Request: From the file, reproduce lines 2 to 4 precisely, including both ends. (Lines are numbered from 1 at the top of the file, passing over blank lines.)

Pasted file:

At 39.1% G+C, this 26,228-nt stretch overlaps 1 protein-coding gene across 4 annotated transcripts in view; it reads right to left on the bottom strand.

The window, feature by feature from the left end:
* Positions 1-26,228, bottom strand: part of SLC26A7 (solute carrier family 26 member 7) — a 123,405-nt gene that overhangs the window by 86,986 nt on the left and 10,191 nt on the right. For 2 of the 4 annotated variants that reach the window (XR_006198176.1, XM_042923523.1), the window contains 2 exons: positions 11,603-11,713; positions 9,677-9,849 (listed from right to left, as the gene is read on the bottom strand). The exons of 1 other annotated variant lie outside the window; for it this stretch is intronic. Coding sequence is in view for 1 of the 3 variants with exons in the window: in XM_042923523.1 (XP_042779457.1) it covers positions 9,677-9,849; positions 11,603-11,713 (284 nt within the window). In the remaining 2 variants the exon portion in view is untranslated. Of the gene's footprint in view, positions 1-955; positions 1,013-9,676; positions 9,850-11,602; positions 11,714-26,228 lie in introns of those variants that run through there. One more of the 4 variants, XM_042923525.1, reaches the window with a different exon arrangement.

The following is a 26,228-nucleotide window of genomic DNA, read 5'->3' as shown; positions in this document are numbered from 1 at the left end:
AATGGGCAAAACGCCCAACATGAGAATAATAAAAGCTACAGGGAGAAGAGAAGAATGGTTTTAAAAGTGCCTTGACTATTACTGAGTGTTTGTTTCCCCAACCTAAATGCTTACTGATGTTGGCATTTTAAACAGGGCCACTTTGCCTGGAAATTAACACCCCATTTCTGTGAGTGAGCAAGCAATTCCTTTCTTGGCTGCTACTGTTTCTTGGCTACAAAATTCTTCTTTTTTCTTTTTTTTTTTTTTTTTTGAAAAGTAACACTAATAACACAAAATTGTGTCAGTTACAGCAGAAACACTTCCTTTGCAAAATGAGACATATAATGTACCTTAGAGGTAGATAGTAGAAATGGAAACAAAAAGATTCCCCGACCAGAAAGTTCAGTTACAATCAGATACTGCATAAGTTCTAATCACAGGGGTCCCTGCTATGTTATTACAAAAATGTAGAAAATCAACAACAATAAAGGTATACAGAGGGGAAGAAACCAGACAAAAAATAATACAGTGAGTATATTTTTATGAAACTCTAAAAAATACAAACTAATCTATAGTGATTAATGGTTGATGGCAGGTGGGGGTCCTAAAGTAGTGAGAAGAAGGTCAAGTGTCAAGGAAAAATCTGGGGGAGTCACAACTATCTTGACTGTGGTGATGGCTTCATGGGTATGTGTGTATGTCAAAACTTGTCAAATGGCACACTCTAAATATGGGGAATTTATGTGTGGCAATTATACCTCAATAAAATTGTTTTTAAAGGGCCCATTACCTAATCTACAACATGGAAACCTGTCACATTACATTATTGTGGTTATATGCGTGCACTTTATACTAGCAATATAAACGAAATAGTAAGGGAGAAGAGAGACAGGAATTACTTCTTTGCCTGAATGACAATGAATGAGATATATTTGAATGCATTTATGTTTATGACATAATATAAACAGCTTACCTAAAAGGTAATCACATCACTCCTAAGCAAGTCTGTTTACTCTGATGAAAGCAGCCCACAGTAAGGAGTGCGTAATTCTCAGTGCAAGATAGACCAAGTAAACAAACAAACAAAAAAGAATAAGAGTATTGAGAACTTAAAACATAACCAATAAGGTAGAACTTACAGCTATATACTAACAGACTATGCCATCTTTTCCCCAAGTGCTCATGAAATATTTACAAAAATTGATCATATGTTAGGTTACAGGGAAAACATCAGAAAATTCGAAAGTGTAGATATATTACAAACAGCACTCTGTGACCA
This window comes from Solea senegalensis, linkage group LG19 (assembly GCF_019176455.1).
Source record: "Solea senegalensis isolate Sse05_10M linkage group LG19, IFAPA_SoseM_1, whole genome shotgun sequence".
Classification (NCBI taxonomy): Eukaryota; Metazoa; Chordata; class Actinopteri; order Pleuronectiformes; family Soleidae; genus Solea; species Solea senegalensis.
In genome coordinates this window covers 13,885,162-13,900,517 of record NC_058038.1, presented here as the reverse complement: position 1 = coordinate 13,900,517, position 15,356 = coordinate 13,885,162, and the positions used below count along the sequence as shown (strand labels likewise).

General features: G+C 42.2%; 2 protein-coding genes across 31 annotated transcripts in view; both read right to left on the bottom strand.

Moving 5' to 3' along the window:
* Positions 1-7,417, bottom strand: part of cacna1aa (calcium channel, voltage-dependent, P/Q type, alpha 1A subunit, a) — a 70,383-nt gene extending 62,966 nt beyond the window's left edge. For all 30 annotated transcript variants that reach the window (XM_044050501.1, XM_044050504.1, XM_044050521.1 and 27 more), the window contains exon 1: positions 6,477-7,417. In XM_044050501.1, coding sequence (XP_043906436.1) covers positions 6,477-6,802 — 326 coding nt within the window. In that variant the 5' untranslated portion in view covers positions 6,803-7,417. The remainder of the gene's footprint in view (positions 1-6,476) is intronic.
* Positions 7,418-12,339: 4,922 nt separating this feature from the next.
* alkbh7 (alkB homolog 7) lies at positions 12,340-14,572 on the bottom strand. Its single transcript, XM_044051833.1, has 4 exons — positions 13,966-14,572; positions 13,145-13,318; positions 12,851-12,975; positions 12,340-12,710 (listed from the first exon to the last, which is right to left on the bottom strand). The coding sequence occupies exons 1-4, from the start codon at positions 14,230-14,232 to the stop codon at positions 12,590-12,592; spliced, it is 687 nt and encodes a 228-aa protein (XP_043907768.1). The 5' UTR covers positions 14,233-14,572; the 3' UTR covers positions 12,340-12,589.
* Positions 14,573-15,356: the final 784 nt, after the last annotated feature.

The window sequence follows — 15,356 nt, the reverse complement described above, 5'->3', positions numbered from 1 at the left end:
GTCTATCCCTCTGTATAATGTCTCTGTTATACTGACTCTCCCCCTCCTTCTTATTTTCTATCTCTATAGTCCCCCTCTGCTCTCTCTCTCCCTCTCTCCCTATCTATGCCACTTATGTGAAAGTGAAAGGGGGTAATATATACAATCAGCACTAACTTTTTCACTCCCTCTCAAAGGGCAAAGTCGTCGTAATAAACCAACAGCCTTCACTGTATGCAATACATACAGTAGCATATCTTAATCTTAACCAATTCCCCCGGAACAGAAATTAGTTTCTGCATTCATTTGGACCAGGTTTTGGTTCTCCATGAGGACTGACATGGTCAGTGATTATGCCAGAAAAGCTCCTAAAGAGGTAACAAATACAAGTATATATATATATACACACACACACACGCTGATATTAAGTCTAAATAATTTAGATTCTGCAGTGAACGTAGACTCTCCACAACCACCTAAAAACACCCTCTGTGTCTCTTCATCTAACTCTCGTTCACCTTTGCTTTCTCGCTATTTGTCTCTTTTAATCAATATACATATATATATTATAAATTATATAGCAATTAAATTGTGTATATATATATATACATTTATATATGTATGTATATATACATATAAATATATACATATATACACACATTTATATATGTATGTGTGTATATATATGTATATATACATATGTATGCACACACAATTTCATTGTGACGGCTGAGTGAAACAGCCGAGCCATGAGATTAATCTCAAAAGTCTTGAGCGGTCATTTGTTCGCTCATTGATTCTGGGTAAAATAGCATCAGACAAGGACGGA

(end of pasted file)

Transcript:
The window, feature by feature from the left end:
* Positions 1-26,228, bottom strand: part of SLC26A7 (solute carrier family 26 member 7) — a 123,405-nt gene that overhangs the window by 86,986 nt on the left and 10,191 nt on the right. For 2 of the 4 annotated variants that reach the window (XR_006198176.1, XM_042923523.1), the window contains 2 exons: positions 11,603-11,713; positions 9,677-9,849 (listed from right to left, as the gene is read on the bottom strand). The exons of 1 other annotated variant lie outside the window; for it this stretch is intronic. Coding sequence is in view for 1 of the 3 variants with exons in the window: in XM_042923523.1 (XP_042779457.1) it covers positions 9,677-9,849; positions 11,603-11,713 (284 nt within the window). In the remaining 2 variants the exon portion in view is untranslated. Of the gene's footprint in view, positions 1-955; positions 1,013-9,676; positions 9,850-11,602; positions 11,714-26,228 lie in introns of those variants that run through there. One more of the 4 variants, XM_042923525.1, reaches the window with a different exon arrangement.

The following is a 26,228-nucleotide window of genomic DNA, read 5'->3' as shown; positions in this document are numbered from 1 at the left end: